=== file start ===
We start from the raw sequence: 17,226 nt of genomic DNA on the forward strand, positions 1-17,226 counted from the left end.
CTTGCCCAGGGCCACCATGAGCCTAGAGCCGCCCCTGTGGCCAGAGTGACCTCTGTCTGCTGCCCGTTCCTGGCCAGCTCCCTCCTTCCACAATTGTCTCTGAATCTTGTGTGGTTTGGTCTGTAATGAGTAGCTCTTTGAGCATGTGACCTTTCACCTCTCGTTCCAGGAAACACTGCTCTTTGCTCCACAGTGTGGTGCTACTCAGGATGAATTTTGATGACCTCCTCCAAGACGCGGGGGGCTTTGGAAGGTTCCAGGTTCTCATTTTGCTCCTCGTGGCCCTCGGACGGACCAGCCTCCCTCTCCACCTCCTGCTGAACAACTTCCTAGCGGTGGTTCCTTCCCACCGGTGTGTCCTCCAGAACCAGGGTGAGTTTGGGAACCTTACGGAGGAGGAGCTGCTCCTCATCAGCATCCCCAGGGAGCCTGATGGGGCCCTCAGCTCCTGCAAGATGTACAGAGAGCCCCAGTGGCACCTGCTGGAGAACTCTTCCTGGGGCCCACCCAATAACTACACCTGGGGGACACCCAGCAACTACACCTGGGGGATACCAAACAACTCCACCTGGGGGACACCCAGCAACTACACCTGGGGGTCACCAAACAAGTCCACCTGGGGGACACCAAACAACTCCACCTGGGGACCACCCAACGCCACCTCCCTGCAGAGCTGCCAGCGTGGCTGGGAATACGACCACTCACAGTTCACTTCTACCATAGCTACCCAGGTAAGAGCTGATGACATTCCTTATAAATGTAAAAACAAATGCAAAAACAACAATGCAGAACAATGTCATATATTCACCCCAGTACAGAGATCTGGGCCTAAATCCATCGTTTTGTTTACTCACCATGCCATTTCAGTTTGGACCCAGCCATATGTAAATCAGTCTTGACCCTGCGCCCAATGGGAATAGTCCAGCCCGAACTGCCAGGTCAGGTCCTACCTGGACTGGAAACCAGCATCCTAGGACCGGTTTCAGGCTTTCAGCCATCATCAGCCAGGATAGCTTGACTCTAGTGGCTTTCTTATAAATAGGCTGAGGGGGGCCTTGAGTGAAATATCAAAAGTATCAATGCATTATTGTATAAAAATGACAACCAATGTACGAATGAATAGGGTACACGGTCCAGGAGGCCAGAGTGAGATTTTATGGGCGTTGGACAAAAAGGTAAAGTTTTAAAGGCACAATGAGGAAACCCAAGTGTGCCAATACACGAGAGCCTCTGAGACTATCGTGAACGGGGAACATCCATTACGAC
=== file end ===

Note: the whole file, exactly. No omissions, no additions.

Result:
We start from the raw sequence: 17,226 nt of genomic DNA on the forward strand, positions 1-17,226 counted from the left end.
CTTGCCCAGGGCCACCATGAGCCTAGAGCCGCCCCTGTGGCCAGAGTGACCTCTGTCTGCTGCCCGTTCCTGGCCAGCTCCCTCCTTCCACAATTGTCTCTGAATCTTGTGTGGTTTGGTCTGTAATGAGTAGCTCTTTGAGCATGTGACCTTTCACCTCTCGTTCCAGGAAACACTGCTCTTTGCTCCACAGTGTGGTGCTACTCAGGATGAATTTTGATGACCTCCTCCAAGACGCGGGGGGCTTTGGAAGGTTCCAGGTTCTCATTTTGCTCCTCGTGGCCCTCGGACGGACCAGCCTCCCTCTCCACCTCCTGCTGAACAACTTCCTAGCGGTGGTTCCTTCCCACCGGTGTGTCCTCCAGAACCAGGGTGAGTTTGGGAACCTTACGGAGGAGGAGCTGCTCCTCATCAGCATCCCCAGGGAGCCTGATGGGGCCCTCAGCTCCTGCAAGATGTACAGAGAGCCCCAGTGGCACCTGCTGGAGAACTCTTCCTGGGGCCCACCCAATAACTACACCTGGGGGACACCCAGCAACTACACCTGGGGGATACCAAACAACTCCACCTGGGGGACACCCAGCAACTACACCTGGGGGTCACCAAACAAGTCCACCTGGGGGACACCAAACAACTCCACCTGGGGACCACCCAACGCCACCTCCCTGCAGAGCTGCCAGCGTGGCTGGGAATACGACCACTCACAGTTCACTTCTACCATAGCTACCCAGGTAAGAGCTGATGACATTCCTTATAAATGTAAAAACAAATGCAAAAACAACAATGCAGAACAATGTCATATATTCACCCCAGTACAGAGATCTGGGCCTAAATCCATCGTTTTGTTTACTCACCATGCCATTTCAGTTTGGACCCAGCCATATGTAAATCAGTCTTGACCCTGCGCCCAATGGGAATAGTCCAGCCCGAACTGCCAGGTCAGGTCCTACCTGGACTGGAAACCAGCATCCTAGGACCGGTTTCAGGCTTTCAGCCATCATCAGCCAGGATAGCTTGACTCTAGTGGCTTTCTTATAAATAGGCTGAGGGGGGCCTTGAGTGAAATATCAAAAGTATCAATGCATTATTGTATAAAAATGACAACCAATGTACGAATGAATAGGGTACACGGTCCAGGAGGCCAGAGTGAGATTTTATGGGCGTTGGACAAAAAGGTAAAGTTTTAAAGGCACAATGAGGAAACCCAAGTGTGCCAATACACGAGAGCCTCTGAGACTATCGTGAACGGGGAACATCCATTACGAC